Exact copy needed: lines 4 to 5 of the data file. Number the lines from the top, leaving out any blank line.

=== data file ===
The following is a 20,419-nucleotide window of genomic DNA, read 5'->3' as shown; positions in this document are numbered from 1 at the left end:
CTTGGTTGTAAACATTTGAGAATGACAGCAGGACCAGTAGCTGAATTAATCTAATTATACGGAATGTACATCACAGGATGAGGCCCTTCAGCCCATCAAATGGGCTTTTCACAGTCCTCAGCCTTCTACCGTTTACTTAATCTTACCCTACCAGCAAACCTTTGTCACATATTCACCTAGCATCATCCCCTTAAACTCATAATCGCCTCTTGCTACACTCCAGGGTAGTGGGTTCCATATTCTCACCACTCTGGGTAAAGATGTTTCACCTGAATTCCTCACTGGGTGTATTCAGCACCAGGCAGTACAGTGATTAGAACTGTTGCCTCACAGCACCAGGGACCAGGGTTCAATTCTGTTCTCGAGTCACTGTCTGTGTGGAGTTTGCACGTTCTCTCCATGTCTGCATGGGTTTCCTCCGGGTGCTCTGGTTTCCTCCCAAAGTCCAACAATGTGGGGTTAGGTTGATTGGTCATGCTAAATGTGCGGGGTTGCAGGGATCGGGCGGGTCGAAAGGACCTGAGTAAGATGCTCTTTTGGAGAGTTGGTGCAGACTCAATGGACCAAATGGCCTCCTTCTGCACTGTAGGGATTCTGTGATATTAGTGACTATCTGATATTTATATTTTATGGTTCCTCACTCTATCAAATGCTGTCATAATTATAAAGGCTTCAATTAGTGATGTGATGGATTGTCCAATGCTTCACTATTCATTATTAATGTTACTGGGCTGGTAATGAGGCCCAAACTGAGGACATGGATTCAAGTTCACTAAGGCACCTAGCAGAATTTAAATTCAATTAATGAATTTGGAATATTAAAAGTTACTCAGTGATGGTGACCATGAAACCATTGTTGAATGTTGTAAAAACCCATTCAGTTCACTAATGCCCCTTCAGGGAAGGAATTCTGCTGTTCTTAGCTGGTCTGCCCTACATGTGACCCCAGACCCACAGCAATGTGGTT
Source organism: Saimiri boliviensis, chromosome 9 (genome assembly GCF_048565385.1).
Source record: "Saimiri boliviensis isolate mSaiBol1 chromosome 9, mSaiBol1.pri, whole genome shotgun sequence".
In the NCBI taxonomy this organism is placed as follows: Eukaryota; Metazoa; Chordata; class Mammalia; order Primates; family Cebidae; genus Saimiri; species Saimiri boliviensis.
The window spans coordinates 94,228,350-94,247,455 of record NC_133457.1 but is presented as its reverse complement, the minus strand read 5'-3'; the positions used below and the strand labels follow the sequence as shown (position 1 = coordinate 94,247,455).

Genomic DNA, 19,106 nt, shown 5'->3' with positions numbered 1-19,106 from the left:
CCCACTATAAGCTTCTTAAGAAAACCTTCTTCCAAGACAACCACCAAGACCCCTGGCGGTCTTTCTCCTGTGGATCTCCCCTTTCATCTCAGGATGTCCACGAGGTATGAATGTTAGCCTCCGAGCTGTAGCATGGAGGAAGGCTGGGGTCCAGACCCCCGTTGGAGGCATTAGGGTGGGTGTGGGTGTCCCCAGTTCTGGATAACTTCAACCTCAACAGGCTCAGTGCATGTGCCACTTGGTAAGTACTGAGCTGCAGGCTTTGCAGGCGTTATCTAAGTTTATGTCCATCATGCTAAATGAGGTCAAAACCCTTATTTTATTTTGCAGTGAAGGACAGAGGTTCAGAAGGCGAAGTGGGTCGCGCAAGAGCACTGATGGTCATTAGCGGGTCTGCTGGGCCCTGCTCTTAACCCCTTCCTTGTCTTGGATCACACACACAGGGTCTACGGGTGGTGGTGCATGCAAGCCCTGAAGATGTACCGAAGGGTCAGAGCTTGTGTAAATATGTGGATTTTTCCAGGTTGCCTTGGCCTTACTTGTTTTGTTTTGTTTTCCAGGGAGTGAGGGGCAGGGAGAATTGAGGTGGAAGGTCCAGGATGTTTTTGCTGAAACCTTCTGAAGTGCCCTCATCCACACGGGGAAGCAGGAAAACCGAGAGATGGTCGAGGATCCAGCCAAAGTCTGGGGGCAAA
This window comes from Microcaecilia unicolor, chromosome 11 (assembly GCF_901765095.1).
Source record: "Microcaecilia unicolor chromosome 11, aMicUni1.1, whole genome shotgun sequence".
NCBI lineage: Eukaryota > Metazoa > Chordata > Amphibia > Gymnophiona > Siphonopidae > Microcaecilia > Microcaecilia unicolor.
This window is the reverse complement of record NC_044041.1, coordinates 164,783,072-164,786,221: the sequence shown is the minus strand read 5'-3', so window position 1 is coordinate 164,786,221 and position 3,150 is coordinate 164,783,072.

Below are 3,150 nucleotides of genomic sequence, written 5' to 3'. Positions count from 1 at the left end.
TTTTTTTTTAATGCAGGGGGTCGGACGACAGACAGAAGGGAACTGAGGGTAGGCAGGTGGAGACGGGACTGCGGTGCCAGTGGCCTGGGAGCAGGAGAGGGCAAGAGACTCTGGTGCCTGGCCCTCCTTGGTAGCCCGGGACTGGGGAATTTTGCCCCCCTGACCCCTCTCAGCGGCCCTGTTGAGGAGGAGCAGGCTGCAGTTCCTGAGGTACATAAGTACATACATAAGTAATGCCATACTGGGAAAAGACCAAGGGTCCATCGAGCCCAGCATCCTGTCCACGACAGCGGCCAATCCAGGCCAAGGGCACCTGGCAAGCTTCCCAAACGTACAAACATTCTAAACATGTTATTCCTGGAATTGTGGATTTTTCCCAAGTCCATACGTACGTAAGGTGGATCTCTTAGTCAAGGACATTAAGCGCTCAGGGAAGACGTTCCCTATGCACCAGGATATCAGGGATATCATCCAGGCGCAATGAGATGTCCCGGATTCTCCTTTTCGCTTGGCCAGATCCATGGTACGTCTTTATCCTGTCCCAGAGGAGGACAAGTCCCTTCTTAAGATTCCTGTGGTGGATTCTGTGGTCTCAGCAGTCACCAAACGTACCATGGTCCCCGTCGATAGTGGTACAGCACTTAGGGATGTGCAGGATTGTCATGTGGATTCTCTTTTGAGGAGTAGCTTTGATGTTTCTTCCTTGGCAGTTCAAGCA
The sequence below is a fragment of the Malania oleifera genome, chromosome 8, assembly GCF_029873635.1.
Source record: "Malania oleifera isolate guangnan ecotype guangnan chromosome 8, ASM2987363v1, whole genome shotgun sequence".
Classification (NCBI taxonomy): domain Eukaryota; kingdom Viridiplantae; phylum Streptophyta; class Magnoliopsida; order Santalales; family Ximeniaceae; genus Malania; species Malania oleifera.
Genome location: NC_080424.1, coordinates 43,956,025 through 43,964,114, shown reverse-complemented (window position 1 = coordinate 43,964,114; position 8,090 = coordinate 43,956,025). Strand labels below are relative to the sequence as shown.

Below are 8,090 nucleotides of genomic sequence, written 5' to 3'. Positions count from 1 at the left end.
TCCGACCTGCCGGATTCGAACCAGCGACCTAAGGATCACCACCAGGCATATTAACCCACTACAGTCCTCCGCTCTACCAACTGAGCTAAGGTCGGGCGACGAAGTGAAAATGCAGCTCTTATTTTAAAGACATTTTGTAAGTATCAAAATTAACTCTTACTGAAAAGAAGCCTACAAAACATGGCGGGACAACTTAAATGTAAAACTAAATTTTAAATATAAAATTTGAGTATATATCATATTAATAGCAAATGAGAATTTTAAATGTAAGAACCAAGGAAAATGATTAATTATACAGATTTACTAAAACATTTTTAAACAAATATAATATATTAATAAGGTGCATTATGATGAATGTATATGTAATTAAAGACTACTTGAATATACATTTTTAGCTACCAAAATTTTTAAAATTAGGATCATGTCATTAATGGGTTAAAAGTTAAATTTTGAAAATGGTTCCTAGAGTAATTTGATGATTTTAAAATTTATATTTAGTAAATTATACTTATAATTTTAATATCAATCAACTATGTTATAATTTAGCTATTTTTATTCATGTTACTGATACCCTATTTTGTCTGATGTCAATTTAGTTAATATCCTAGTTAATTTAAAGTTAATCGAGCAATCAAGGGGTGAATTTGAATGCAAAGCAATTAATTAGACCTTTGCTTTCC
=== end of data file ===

Source record: "Saimiri boliviensis isolate mSaiBol1 chromosome 9, mSaiBol1.pri, whole genome shotgun sequence".
In the NCBI taxonomy this organism is placed as follows: Eukaryota; Metazoa; Chordata; class Mammalia; order Primates; family Cebidae; genus Saimiri; species Saimiri boliviensis.